Today: February 28, 2024

Fear And Desire

Many contemporary Hollywood actors talk about the need to do one film ‘for us’ and one film for ‘the them’ in order to strike a balance between artistic credibility and economic prosperity.

Many contemporary Hollywood actors
talk about the need to do one film ‘for us’ and one film for ‘the them’ in
order to strike a balance between artistic credibility and economic prosperity.

The reason for this distinction is that many people view the Hollywood machine
as an institution that is fundamentally ill suited to the creation of serious
art. One great counterexample to this perception is Stanley Kubrick, a director who spent his entire career inside the
Hollywood machine without ever compromising the uniqueness of his vision. Indeed,
films such as 2001, Full Metal Jacket and Eyes Wide Shut are not just singularly
Kubrickian they are also recognisably mainstream Hollywood productions. Given
how perfectly Kubrick’s films demonstrate what the Hollywood machine can
achieve, it is interesting to ponder how Kubrick’s career might have unfolded
had he continued to make films in the style of his first feature Fear and Desire.

Independently financed and made for
very little money, Fear and Desire tells of a group of soldiers attempting to
make their way home after crashing behind enemy lines. Surrounded by enemy
troops and hamstrung by an unpleasant rivalry between an ineffectual officer (Kenneth Harp) and a murderously
ambitious sergeant (Frank Silvera),
the group find themselves distracted by a series of increasingly surreal
psychodramas that somehow manage to get in the way of them actually making good
their escape.

Unlike many of Kubrick’s other
films, Fear and Desire is unapologetically ‘arty’. The film opens with a
voice-over informing us that the film is set neither in the past, nor the
present but in the mind. Having situated us in a register that is more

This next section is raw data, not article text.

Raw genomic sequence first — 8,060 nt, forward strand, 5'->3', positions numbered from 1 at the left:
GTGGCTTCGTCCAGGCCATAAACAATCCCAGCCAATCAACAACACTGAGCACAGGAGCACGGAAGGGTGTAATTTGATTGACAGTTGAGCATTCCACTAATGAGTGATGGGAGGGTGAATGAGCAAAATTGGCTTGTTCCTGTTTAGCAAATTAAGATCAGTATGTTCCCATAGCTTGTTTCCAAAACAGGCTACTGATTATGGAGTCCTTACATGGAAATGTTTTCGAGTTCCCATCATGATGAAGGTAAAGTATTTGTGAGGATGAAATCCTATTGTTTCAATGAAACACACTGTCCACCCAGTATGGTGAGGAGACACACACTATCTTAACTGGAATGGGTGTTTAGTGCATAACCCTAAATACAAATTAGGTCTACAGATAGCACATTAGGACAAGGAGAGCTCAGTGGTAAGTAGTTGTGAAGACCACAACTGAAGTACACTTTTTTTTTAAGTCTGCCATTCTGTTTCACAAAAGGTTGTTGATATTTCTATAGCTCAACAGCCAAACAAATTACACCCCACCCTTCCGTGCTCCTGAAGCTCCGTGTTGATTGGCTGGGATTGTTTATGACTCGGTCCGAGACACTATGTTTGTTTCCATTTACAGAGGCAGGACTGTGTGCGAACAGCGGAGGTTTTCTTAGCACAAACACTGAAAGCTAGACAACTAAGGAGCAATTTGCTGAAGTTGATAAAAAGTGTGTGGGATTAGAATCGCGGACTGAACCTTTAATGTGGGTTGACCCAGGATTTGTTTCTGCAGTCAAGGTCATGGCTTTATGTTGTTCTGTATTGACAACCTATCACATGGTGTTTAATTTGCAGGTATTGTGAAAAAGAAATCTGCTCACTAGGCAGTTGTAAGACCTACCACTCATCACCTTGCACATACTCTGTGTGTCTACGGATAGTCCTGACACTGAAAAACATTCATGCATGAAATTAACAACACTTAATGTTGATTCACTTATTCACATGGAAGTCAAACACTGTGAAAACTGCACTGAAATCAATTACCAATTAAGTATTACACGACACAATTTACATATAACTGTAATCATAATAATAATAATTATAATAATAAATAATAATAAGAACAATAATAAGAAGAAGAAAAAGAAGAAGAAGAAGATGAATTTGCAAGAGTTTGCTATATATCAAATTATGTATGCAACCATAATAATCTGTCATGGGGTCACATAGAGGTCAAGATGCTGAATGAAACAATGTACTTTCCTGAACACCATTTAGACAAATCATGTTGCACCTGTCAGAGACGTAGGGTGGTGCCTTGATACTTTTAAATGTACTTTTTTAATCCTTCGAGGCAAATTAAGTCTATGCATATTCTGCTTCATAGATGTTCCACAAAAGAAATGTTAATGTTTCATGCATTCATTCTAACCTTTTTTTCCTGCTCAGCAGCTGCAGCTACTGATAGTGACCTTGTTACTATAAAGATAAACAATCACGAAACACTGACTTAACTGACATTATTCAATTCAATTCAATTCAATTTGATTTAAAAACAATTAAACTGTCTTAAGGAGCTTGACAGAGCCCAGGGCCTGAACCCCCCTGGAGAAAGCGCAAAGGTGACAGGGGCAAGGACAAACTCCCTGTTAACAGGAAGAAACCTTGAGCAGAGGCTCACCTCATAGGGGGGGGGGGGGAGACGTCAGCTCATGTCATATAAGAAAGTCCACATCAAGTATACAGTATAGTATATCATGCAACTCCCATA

metaphorical than it is realistic, the film gets progressively stranger as poetic
language and stilted physical performances combine with dialogue that was added
in post-production to lend the film a sense of hysterical and dream-like
unreality. Unfortunately, while the style of Fear and Desire is incredibly rich
and evocative, its actual thematic content is almost impenetrable beyond the
suggestion that the various characters might represent the different forces at
work in a soldier’s mind. A case could be made for suggesting that the film’s
meditation on man’s inhumanity to man pre-empts Kubrick’s Full Metal Jacket but a more helpful comparison would be to think
of the trippy bits in Francis Ford
Coppola
’s Apocalypse Now.

While much of the film’s dream-like
character is down to Howard Sackler’s striking dialogue, Kubrick shows hints of
future brilliance in his tendency to shoot not the faces of the people talking
but those of the people listening and reacting to what is being said. This focus
on subtle displays of negative emotion transforms a group of soldiers working together
into network of isolated psychological worlds filled with resentment,
unhappiness and delusion. This sense of psychological claustrophobia pays off
brilliantly in a pair of terrifyingly cathartic nighttime raids in which the
soldiers attempt to channel their fear and desire into something heroic and/or
meaningful.

Though Fear and Desire itself is
little more than an hour long, Masters
of Cinema
have bundled it with a number of Kubrick’s early films and a
fascinating piece by the noted critic and Kubrick scholar Bill Krohn. As we have come to expect from Masters of Cinema, the audio-visual
elements are of the highest quality and the disc ships with a booklet of
accompanying materials. While the inclusion of the early short films will
doubtless make this a must-buy for serious Kubrick fans, the feature itself is
substantial enough to appeal to anyone with a fondness for hallucinatory and
poetic visions of war.

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